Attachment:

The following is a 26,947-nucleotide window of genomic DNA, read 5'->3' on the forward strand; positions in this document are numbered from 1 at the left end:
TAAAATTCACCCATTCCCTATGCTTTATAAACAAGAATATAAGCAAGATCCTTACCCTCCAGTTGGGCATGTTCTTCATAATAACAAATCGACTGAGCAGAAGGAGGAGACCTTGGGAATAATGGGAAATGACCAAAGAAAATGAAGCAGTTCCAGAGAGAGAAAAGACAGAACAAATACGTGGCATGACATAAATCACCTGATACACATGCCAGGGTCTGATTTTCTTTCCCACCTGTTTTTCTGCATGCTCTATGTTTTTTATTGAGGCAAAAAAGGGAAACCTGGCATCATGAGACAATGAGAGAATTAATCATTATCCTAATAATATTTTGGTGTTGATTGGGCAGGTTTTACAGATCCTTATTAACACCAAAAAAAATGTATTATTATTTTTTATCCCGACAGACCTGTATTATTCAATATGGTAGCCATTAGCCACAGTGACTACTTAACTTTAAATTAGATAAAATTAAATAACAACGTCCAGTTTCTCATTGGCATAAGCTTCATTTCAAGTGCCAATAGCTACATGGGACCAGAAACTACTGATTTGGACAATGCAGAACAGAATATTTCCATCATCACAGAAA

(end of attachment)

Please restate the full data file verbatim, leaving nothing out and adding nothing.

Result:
The following is a 26,947-nucleotide window of genomic DNA, read 5'->3' on the forward strand; positions in this document are numbered from 1 at the left end:
TAAAATTCACCCATTCCCTATGCTTTATAAACAAGAATATAAGCAAGATCCTTACCCTCCAGTTGGGCATGTTCTTCATAATAACAAATCGACTGAGCAGAAGGAGGAGACCTTGGGAATAATGGGAAATGACCAAAGAAAATGAAGCAGTTCCAGAGAGAGAAAAGACAGAACAAATACGTGGCATGACATAAATCACCTGATACACATGCCAGGGTCTGATTTTCTTTCCCACCTGTTTTTCTGCATGCTCTATGTTTTTTATTGAGGCAAAAAAGGGAAACCTGGCATCATGAGACAATGAGAGAATTAATCATTATCCTAATAATATTTTGGTGTTGATTGGGCAGGTTTTACAGATCCTTATTAACACCAAAAAAAATGTATTATTATTTTTTATCCCGACAGACCTGTATTATTCAATATGGTAGCCATTAGCCACAGTGACTACTTAACTTTAAATTAGATAAAATTAAATAACAACGTCCAGTTTCTCATTGGCATAAGCTTCATTTCAAGTGCCAATAGCTACATGGGACCAGAAACTACTGATTTGGACAATGCAGAACAGAATATTTCCATCATCACAGAAA